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Emerson Lake & Palmer - Pictures At An Exhibition CD (album) cover


Emerson Lake & Palmer


Symphonic Prog

3.86 | 896 ratings

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Prog Reviewer
4 stars Recorded live at Newcastle City Hall on March 26, 1971, this performance of "Pictures At An Exhibition" actually pre-dates "Tarkus". It's typically indulgent fare, replete with synthesizer solos and splattered sounds, a perversion of Modest Mussorgsky's original as seen through ELP's idiomatic eyes and excessive appetite. It does however speak to the heart of progressive rock, which has never been afraid to challenge the accepted masters in its pursuit of meaningful musical art. Of course it's sillier than it has to be, poking fun at their own ambitions with a caricature of classical rock on the closing "Nutrocker", which had some short-lived success as a single backed by the far-superior "The Great Gates of Kiev".

The lyrics are few, but swollen with their own significance save for the pastoral interlude provided by "The Sage". Keith Emerson's keyboards are clearly in control, and the audience wouldn't have it any other way, feeding the keyboardist's egomaniacal fingers even after the ultimately insubstantial solos that constitute "The Old Castle" and "Blues Variations". "Pictures At An Exhibition" is not the first ELP album you need to own, or the second, or the third. Their best work ("Tarkus", "Trilogy", "Brain Salad Surgery") strikes a better balance between the contributions of all three members.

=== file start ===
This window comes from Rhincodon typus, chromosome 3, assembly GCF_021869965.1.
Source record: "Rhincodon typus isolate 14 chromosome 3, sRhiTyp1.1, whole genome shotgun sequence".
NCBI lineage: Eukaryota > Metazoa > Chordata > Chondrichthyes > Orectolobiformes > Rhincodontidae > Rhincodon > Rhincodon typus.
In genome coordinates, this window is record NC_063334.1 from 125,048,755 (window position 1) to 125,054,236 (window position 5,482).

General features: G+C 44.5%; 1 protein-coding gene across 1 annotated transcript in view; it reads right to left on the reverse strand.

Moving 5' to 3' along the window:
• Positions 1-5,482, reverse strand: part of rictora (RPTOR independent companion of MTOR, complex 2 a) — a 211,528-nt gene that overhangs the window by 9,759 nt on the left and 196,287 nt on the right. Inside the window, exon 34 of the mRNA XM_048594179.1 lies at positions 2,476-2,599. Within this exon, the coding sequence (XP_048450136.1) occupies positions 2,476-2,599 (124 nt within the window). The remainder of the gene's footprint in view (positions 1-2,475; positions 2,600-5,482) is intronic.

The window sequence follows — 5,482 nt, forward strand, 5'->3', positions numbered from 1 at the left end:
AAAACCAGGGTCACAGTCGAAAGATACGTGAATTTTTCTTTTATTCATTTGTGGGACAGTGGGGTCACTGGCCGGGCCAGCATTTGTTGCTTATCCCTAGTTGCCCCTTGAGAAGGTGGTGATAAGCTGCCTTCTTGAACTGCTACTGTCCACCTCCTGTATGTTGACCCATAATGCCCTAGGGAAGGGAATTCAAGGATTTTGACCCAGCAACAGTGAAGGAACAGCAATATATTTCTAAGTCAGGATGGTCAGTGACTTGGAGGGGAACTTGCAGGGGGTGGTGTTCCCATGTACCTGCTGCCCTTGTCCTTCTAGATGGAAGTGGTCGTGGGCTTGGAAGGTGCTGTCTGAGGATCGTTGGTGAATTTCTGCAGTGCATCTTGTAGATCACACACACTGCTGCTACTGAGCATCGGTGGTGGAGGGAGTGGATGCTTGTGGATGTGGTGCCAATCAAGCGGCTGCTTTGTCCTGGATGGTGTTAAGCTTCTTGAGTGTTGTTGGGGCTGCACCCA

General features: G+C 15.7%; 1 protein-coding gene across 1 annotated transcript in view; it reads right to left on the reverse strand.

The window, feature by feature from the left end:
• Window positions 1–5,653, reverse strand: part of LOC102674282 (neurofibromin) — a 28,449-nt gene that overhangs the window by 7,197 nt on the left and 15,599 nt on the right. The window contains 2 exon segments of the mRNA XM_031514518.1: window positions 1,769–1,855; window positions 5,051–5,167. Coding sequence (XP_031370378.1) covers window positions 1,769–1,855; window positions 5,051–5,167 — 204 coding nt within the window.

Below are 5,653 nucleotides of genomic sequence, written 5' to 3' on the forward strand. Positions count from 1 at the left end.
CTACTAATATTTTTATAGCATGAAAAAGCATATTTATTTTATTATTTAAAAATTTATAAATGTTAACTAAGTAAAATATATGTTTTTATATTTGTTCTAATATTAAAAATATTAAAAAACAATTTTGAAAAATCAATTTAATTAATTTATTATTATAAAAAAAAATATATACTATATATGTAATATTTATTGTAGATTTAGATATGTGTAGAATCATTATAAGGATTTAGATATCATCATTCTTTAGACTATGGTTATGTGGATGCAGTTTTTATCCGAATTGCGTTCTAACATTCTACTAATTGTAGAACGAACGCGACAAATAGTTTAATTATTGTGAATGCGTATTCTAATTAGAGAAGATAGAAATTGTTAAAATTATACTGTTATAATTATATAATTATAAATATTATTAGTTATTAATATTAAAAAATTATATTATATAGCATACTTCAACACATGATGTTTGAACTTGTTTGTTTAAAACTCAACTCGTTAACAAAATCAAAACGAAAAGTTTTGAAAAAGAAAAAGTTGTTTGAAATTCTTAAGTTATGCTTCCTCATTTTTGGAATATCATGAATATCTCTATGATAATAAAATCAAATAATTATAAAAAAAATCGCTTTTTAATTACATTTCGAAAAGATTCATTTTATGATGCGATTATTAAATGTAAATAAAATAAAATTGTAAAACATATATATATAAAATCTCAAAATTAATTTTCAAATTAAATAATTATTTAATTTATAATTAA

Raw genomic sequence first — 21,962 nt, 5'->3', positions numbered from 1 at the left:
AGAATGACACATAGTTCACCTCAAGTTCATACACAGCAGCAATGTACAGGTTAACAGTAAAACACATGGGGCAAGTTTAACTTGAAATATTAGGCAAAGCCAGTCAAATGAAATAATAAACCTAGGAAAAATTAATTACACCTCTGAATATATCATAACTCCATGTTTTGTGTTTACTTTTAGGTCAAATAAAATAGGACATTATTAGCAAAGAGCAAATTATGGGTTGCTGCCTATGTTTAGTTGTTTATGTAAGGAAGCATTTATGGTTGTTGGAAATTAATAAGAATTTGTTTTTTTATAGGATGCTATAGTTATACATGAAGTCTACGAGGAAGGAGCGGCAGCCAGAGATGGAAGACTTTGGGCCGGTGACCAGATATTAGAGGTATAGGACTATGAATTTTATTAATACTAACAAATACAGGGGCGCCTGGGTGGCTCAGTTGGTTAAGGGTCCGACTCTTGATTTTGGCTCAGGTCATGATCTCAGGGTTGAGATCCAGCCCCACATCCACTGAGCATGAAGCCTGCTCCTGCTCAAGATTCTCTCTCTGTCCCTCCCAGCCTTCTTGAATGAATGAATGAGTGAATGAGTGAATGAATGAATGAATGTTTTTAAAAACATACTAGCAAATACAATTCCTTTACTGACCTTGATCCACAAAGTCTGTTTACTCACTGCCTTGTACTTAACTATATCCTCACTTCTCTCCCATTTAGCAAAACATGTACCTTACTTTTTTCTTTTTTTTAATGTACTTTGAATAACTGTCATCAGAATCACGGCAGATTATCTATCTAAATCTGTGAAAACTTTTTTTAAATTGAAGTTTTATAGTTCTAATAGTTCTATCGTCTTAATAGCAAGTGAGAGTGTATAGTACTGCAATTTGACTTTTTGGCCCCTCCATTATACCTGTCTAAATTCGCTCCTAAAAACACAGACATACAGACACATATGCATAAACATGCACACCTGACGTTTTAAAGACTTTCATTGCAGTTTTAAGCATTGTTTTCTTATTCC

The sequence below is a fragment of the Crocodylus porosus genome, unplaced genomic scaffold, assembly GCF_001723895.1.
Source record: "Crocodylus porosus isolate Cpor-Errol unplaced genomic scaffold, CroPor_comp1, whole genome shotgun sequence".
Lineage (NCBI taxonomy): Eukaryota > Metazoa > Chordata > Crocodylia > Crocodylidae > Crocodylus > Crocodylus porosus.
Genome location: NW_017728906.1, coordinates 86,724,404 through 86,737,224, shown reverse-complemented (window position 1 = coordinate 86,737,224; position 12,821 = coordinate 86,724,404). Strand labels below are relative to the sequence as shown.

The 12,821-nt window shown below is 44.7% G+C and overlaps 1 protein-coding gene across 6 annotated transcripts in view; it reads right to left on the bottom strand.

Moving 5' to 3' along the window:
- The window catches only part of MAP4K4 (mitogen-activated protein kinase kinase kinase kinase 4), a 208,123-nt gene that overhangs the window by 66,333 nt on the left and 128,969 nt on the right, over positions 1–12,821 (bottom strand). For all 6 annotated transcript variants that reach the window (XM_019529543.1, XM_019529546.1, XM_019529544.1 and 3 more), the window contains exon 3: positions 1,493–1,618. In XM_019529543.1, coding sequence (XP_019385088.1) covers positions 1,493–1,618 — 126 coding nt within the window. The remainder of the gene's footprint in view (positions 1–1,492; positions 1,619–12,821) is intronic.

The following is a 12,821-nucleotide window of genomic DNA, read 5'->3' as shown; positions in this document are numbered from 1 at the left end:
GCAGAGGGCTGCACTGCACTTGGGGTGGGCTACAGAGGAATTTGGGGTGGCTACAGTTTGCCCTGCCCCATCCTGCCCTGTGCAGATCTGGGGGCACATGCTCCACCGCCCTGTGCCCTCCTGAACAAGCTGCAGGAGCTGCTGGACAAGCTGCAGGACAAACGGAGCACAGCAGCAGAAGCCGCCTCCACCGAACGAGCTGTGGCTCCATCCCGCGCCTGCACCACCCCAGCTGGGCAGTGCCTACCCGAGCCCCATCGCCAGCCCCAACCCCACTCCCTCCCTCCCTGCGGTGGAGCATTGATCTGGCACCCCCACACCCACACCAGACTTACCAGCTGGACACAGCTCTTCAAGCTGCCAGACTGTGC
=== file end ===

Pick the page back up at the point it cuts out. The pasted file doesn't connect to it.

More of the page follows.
By comparison, "Pictures..." is focused mainly on Emerson, who always seemed a stone's throw from stealing the show anyway. If you enjoy over-the-top classical rock, then maybe you'll agree with some that this is a work of art. Honestly, I've never enjoyed Emerson's classical adaptations on the same level as I have their strictly original work. Using Mussorgsky's masterpiece as a launching point for instrumental jamming is more license than I care to accord ELP, or any rock group for that matter. Had they improved, enhanced or simply shown a soulful understanding of the original work, this might have been an important album. Instead, it's an impish trick played out by some remarkably talented young men whose youthful ambition gets the better of them and their audience.

daveconn | 4/5 |


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